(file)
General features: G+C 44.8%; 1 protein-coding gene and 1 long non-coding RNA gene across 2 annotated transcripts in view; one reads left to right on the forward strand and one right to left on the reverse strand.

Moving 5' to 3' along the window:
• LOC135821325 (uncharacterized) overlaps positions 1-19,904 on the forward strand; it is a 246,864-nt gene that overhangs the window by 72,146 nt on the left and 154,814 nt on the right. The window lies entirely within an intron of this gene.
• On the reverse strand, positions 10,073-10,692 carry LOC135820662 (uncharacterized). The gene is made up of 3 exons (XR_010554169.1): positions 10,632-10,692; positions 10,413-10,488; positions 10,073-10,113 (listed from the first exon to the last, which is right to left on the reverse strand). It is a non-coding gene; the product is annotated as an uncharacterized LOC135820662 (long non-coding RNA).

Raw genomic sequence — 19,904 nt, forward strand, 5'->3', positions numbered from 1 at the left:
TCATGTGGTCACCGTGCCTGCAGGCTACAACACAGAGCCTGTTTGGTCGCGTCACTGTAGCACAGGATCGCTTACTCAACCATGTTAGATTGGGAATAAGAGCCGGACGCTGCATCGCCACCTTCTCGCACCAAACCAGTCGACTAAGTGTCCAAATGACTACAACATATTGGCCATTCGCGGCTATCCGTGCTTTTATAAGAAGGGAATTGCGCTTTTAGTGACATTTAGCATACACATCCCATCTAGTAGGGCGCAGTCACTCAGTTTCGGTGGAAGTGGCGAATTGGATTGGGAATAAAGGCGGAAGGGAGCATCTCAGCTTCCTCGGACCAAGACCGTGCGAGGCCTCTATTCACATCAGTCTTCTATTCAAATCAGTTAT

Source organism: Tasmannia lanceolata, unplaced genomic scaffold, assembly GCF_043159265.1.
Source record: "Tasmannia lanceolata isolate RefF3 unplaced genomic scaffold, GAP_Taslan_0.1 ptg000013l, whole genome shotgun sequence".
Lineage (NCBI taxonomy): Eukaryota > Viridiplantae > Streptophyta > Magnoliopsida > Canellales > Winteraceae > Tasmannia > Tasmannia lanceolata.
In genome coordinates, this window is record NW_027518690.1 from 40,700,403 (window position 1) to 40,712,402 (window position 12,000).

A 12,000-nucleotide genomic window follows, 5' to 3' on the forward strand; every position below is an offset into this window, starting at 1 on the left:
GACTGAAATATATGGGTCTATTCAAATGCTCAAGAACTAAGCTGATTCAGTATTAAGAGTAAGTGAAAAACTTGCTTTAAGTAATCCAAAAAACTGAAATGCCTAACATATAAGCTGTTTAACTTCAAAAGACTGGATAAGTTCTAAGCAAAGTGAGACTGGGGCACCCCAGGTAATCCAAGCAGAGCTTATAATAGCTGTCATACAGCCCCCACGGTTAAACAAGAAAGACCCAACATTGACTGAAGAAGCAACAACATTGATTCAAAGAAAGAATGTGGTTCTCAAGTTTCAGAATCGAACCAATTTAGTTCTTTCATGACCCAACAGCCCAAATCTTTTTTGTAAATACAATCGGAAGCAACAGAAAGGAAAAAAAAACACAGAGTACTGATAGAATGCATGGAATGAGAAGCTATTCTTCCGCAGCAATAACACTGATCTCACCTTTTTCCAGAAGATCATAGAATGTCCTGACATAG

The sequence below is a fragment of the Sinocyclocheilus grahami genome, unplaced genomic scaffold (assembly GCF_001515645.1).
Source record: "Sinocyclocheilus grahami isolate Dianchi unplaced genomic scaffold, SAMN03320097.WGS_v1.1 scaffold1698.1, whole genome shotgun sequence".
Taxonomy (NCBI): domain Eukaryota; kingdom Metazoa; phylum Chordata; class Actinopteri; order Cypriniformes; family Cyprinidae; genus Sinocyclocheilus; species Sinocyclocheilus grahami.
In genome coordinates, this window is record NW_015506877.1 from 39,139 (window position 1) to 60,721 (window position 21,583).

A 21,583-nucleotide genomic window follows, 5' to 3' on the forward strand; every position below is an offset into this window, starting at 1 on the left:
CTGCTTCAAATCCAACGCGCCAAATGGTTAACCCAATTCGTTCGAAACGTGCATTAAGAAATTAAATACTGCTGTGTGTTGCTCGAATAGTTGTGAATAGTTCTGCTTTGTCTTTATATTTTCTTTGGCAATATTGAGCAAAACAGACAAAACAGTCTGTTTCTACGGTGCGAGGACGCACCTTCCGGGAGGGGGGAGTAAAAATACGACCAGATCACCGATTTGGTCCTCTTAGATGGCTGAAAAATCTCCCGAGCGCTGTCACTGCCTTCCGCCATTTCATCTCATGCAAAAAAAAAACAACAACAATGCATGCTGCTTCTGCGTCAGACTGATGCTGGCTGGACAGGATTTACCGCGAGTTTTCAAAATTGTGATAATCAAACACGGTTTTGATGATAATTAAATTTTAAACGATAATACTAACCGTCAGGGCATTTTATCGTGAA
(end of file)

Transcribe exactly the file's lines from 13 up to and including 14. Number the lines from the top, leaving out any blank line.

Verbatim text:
The sequence below is a fragment of the Sinocyclocheilus grahami genome, unplaced genomic scaffold (assembly GCF_001515645.1).
Source record: "Sinocyclocheilus grahami isolate Dianchi unplaced genomic scaffold, SAMN03320097.WGS_v1.1 scaffold1698.1, whole genome shotgun sequence".